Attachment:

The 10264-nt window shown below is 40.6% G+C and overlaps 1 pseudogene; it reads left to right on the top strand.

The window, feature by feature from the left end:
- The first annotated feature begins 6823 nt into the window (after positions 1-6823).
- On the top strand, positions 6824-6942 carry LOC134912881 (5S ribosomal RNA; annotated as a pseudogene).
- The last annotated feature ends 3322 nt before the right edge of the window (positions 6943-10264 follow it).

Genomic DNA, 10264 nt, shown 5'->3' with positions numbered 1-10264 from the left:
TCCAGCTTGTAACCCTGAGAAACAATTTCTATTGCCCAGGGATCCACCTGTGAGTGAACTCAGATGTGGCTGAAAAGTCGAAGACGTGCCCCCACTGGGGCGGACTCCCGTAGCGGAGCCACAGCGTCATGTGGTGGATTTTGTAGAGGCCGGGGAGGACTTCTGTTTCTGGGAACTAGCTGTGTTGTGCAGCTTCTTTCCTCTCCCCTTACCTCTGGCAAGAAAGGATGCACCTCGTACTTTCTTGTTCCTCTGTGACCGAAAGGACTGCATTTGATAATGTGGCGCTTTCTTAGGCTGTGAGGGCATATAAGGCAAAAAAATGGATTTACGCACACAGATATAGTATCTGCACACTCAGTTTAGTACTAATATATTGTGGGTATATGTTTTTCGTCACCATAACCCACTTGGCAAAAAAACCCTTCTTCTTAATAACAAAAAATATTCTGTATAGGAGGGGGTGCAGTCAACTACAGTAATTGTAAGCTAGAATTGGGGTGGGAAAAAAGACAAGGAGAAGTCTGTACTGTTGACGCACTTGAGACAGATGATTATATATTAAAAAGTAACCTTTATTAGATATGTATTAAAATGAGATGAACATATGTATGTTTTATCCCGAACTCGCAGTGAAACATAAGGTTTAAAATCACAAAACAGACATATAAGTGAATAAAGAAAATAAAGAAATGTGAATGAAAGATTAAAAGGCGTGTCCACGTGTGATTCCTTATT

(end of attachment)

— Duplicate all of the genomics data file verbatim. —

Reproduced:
The 10264-nt window shown below is 40.6% G+C and overlaps 1 pseudogene; it reads left to right on the top strand.

The window, feature by feature from the left end:
- The first annotated feature begins 6823 nt into the window (after positions 1-6823).
- On the top strand, positions 6824-6942 carry LOC134912881 (5S ribosomal RNA; annotated as a pseudogene).
- The last annotated feature ends 3322 nt before the right edge of the window (positions 6943-10264 follow it).

Genomic DNA, 10264 nt, shown 5'->3' with positions numbered 1-10264 from the left:
TCCAGCTTGTAACCCTGAGAAACAATTTCTATTGCCCAGGGATCCACCTGTGAGTGAACTCAGATGTGGCTGAAAAGTCGAAGACGTGCCCCCACTGGGGCGGACTCCCGTAGCGGAGCCACAGCGTCATGTGGTGGATTTTGTAGAGGCCGGGGAGGACTTCTGTTTCTGGGAACTAGCTGTGTTGTGCAGCTTCTTTCCTCTCCCCTTACCTCTGGCAAGAAAGGATGCACCTCGTACTTTCTTGTTCCTCTGTGACCGAAAGGACTGCATTTGATAATGTGGCGCTTTCTTAGGCTGTGAGGGCATATAAGGCAAAAAAATGGATTTACGCACACAGATATAGTATCTGCACACTCAGTTTAGTACTAATATATTGTGGGTATATGTTTTTCGTCACCATAACCCACTTGGCAAAAAAACCCTTCTTCTTAATAACAAAAAATATTCTGTATAGGAGGGGGTGCAGTCAACTACAGTAATTGTAAGCTAGAATTGGGGTGGGAAAAAAGACAAGGAGAAGTCTGTACTGTTGACGCACTTGAGACAGATGATTATATATTAAAAAGTAACCTTTATTAGATATGTATTAAAATGAGATGAACATATGTATGTTTTATCCCGAACTCGCAGTGAAACATAAGGTTTAAAATCACAAAACAGACATATAAGTGAATAAAGAAAATAAAGAAATGTGAATGAAAGATTAAAAGGCGTGTCCACGTGTGATTCCTTATT